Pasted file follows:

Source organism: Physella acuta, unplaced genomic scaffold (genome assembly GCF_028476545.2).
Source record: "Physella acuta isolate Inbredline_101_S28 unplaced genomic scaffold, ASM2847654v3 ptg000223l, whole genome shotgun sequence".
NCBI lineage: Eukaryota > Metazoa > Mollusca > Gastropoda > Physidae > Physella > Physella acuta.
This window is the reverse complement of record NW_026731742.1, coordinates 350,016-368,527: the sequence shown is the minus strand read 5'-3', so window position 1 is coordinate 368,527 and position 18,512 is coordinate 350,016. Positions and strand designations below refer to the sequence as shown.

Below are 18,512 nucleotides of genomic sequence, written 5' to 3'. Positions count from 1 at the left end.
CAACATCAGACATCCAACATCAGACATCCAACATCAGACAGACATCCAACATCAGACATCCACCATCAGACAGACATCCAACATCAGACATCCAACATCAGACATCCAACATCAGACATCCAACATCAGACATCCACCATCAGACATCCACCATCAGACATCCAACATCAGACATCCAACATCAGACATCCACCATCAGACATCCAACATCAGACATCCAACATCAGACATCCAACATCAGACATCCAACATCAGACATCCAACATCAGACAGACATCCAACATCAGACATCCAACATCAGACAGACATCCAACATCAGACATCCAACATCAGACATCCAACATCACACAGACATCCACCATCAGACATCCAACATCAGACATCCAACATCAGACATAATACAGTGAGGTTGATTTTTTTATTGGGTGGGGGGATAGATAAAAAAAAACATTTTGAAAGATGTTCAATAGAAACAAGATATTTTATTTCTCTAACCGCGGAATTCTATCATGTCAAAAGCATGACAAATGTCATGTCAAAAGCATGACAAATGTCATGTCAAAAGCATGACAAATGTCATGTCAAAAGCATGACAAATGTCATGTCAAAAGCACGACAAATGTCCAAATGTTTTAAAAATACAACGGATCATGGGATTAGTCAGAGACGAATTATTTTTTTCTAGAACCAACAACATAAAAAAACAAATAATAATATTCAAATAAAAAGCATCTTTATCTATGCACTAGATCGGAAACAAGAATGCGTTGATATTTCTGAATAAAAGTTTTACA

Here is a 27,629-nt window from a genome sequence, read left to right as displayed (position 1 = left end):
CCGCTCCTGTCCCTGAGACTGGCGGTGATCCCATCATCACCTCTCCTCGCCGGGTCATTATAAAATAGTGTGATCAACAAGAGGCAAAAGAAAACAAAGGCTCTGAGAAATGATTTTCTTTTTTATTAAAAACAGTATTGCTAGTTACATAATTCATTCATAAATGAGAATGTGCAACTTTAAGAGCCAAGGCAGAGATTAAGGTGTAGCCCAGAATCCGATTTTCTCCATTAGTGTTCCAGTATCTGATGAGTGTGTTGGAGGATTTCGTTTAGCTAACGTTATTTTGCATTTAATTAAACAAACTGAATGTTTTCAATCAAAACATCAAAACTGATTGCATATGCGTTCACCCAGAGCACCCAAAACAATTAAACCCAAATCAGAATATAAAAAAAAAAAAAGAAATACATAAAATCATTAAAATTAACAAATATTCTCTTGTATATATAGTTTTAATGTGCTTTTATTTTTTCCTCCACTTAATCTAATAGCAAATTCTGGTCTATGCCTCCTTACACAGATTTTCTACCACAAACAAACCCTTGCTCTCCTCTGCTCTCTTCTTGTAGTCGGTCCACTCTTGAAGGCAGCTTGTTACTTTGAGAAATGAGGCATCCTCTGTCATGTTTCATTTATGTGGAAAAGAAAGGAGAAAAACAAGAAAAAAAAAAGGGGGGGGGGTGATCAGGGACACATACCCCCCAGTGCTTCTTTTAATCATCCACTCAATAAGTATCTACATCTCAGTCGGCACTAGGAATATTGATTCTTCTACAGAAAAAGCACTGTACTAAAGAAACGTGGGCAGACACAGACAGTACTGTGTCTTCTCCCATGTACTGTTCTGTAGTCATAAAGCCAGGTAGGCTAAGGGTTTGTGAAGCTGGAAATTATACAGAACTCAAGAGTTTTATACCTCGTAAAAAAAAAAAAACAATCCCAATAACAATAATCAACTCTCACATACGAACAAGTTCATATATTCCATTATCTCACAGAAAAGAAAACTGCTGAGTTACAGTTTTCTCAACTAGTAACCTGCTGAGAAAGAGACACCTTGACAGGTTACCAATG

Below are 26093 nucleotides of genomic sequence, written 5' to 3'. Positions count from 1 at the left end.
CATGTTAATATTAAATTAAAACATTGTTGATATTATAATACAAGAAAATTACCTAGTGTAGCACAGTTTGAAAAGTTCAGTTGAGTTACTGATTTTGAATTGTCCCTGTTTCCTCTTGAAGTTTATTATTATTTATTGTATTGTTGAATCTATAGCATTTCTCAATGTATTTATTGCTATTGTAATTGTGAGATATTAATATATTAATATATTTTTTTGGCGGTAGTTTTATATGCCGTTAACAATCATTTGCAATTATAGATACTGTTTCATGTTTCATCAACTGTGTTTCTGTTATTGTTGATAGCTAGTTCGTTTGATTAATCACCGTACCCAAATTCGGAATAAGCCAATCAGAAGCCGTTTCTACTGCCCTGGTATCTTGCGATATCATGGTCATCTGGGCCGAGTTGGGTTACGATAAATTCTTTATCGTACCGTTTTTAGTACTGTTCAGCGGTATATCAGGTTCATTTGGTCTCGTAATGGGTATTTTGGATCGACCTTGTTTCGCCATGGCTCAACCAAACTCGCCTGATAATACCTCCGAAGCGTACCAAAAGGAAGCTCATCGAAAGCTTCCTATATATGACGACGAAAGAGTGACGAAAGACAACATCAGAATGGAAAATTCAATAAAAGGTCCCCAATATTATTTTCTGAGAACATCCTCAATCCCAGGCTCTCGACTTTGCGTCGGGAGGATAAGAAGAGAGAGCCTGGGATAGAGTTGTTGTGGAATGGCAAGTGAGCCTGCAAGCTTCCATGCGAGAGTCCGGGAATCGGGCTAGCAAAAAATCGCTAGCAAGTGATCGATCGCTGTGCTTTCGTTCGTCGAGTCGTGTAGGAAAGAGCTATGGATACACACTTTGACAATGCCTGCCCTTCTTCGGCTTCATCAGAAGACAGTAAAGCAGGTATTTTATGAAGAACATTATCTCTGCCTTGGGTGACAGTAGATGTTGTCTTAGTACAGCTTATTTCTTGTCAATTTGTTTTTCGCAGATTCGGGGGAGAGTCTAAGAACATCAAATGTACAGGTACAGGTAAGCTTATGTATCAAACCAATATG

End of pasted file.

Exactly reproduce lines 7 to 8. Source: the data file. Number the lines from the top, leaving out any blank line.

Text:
Here is a 27,629-nt window from a genome sequence, read left to right as displayed (position 1 = left end):
CCGCTCCTGTCCCTGAGACTGGCGGTGATCCCATCATCACCTCTCCTCGCCGGGTCATTATAAAATAGTGTGATCAACAAGAGGCAAAAGAAAACAAAGGCTCTGAGAAATGATTTTCTTTTTTATTAAAAACAGTATTGCTAGTTACATAATTCATTCATAAATGAGAATGTGCAACTTTAAGAGCCAAGGCAGAGATTAAGGTGTAGCCCAGAATCCGATTTTCTCCATTAGTGTTCCAGTATCTGATGAGTGTGTTGGAGGATTTCGTTTAGCTAACGTTATTTTGCATTTAATTAAACAAACTGAATGTTTTCAATCAAAACATCAAAACTGATTGCATATGCGTTCACCCAGAGCACCCAAAACAATTAAACCCAAATCAGAATATAAAAAAAAAAAAAGAAATACATAAAATCATTAAAATTAACAAATATTCTCTTGTATATATAGTTTTAATGTGCTTTTATTTTTTCCTCCACTTAATCTAATAGCAAATTCTGGTCTATGCCTCCTTACACAGATTTTCTACCACAAACAAACCCTTGCTCTCCTCTGCTCTCTTCTTGTAGTCGGTCCACTCTTGAAGGCAGCTTGTTACTTTGAGAAATGAGGCATCCTCTGTCATGTTTCATTTATGTGGAAAAGAAAGGAGAAAAACAAGAAAAAAAAAAGGGGGGGGGGTGATCAGGGACACATACCCCCCAGTGCTTCTTTTAATCATCCACTCAATAAGTATCTACATCTCAGTCGGCACTAGGAATATTGATTCTTCTACAGAAAAAGCACTGTACTAAAGAAACGTGGGCAGACACAGACAGTACTGTGTCTTCTCCCATGTACTGTTCTGTAGTCATAAAGCCAGGTAGGCTAAGGGTTTGTGAAGCTGGAAATTATACAGAACTCAAGAGTTTTATACCTCGTAAAAAAAAAAAAACAATCCCAATAACAATAATCAACTCTCACATACGAACAAGTTCATATATTCCATTATCTCACAGAAAAGAAAACTGCTGAGTTACAGTTTTCTCAACTAGTAACCTGCTGAGAAAGAGACACCTTGACAGGTTACCAATG